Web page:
But you could, however, feel that there is too much risk involved.  How do you ensure that a person you have never met face-to-face is the perfect person to do the job?  There are a few things to keep in mind.

1.  Be very clear with your instructions

Whenever you give instructions to people, be as clear as possible.  Many people overlook this.  But if you are paying by the hour, you want to save money by avoiding any confusion or uncertainty.

When you advertise your requirements, do it in a clear Step by Step format.  Beside avoiding confusion, you will be able to identify any potential bottleneck in the system.

You should also be clear on important items like deadlines, payment terms and any other expectations.

2. Check the credibility of your potential candidate

You want to work with a professional who provides quality work.  Some ways to check the candidate are what they say they are:

  • Have a look at the candidate’s portfolio.  Ask for examples of similar work done before.  Make sure that the candidate has worked on something similar before.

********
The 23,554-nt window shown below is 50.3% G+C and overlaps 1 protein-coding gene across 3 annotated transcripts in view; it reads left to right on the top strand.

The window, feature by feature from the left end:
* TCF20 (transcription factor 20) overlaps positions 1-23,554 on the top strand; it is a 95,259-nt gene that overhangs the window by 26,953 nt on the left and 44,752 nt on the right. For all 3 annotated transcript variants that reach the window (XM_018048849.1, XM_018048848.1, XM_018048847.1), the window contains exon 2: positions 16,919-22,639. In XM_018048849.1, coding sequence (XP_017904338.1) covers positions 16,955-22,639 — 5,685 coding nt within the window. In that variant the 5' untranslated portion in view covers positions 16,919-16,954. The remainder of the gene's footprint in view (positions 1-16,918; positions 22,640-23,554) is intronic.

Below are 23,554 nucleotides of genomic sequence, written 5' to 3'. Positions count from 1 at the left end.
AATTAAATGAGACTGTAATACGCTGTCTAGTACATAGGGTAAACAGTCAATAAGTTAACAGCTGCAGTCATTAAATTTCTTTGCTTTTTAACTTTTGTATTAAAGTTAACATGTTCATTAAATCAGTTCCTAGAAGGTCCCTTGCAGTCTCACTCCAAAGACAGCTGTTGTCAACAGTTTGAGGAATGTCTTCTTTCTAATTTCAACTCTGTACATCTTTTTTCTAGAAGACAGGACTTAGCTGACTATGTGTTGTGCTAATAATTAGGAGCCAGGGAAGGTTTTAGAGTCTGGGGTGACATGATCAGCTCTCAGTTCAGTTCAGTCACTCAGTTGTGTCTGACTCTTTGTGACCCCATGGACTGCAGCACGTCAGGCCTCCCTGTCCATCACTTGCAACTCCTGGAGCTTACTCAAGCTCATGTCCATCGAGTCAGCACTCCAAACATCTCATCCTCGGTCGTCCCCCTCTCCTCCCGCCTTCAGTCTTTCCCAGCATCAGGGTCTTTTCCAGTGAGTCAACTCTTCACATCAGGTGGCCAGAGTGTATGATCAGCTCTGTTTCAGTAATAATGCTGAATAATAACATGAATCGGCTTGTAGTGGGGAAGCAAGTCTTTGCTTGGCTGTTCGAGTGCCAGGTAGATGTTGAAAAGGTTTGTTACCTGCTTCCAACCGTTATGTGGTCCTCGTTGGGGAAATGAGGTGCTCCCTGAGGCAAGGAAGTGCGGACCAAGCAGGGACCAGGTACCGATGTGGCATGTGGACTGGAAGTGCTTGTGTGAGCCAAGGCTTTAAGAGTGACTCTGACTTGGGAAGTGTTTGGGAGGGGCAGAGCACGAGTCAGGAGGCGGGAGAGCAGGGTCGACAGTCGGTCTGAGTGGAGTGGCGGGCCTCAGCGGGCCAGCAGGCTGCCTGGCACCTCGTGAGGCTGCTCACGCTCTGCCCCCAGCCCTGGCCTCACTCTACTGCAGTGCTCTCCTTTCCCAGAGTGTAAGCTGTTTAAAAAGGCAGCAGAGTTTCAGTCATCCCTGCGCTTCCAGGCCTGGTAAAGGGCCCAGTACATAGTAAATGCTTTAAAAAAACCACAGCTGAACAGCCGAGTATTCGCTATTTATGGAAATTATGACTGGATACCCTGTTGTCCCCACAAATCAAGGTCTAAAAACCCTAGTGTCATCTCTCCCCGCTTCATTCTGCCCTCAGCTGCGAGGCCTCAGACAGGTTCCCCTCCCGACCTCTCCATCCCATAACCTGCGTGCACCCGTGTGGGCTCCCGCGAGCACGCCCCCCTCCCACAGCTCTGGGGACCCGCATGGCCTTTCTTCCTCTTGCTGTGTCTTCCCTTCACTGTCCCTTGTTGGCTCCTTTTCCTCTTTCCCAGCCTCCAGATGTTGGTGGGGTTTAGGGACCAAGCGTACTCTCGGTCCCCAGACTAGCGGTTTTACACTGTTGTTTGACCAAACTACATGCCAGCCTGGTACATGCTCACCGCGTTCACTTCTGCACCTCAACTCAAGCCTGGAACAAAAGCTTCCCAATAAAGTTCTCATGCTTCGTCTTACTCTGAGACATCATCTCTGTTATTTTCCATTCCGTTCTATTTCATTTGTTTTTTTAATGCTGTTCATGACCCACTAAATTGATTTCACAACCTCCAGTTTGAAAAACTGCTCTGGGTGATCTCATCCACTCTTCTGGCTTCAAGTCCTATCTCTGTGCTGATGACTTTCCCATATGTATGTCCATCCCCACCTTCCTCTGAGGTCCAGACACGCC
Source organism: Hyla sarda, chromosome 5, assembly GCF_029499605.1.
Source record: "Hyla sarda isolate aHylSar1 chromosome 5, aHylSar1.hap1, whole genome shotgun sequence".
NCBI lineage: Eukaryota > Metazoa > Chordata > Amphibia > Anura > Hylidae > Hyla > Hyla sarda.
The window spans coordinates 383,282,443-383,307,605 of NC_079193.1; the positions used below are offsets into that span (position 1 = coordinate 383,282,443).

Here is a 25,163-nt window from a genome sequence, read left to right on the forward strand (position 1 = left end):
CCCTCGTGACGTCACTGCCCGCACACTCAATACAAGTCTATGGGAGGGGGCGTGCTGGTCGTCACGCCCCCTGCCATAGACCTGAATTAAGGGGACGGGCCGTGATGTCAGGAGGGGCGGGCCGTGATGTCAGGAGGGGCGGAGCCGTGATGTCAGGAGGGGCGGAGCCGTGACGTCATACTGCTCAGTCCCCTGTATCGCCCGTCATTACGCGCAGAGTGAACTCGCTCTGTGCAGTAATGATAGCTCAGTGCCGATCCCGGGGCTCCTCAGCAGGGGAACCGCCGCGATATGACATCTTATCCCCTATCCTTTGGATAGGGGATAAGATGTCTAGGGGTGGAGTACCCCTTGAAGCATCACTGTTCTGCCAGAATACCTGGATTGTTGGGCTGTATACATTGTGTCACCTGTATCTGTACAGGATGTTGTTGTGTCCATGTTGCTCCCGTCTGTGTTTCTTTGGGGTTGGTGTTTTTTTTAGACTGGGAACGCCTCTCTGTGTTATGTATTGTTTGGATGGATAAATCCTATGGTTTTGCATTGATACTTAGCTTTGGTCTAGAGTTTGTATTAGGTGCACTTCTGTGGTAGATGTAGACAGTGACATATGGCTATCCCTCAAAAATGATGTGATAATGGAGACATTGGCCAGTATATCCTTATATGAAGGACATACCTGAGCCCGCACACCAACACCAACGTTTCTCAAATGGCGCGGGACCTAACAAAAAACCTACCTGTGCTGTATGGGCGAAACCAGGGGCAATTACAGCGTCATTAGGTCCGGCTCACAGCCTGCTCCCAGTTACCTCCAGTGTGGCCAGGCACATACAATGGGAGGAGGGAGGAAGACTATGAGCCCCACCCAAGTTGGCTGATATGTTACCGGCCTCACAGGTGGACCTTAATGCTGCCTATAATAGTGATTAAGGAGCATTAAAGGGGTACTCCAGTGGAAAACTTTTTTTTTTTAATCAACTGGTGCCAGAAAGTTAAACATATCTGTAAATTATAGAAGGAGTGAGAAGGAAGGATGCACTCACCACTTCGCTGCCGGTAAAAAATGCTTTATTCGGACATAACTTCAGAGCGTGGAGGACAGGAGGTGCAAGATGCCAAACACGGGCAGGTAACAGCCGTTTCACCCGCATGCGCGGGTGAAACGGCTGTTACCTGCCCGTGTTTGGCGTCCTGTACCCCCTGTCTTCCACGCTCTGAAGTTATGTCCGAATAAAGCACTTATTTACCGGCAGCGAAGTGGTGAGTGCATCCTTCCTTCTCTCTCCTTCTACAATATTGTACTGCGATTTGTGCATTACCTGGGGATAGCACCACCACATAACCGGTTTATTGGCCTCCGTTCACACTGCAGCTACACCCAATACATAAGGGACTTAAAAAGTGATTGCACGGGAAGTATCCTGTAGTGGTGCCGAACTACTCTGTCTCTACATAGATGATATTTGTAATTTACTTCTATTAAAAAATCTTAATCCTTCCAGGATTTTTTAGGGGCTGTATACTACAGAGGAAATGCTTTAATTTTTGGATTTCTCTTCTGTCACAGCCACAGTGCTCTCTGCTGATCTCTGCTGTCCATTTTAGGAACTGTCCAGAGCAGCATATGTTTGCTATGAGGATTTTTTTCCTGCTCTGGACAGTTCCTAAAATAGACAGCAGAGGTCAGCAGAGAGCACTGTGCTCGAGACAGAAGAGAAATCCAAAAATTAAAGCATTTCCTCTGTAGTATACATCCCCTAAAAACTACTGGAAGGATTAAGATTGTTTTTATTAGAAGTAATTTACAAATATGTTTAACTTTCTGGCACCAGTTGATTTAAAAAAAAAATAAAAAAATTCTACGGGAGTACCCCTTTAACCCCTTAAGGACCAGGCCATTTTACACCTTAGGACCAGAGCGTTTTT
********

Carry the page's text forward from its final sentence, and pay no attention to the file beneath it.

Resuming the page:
• Contact the references given, or check for online references.
  • Google the person’s name, website name, and e-mail addresses.  You want someone with an established history.

3. Work according to milestones

If you need to outsource a big project, pay according to specific deliverables.  This protects you.  The worker is also protected if you provide an upfront deposit.

4. Expect short daily updates

Have the freelancer give you a short summary on:

  • What they did and the results they got
  • Any problems or challenges they faced
  • Any questions they might have

This way you keep on top of things.  Someone may forget to send you the summary.  It reflects on their calibre.  But for those that do remember, you can see how they are doing and fix any issues before they escalate.

5. Give regular feedback

Whether the work is done well or is subpar, give feedback.  Let people know exactly what they are doing right or wrong.  Focus on the positive, and build a strong relationship with your worker.

6.    Never hire someone full time immediately

Start by hiring a candidate for a small project.  You can then ask for more complicated work if you are satisfied.  Be sure that the candidate communicates well with you and that you feel comfortable with him/her.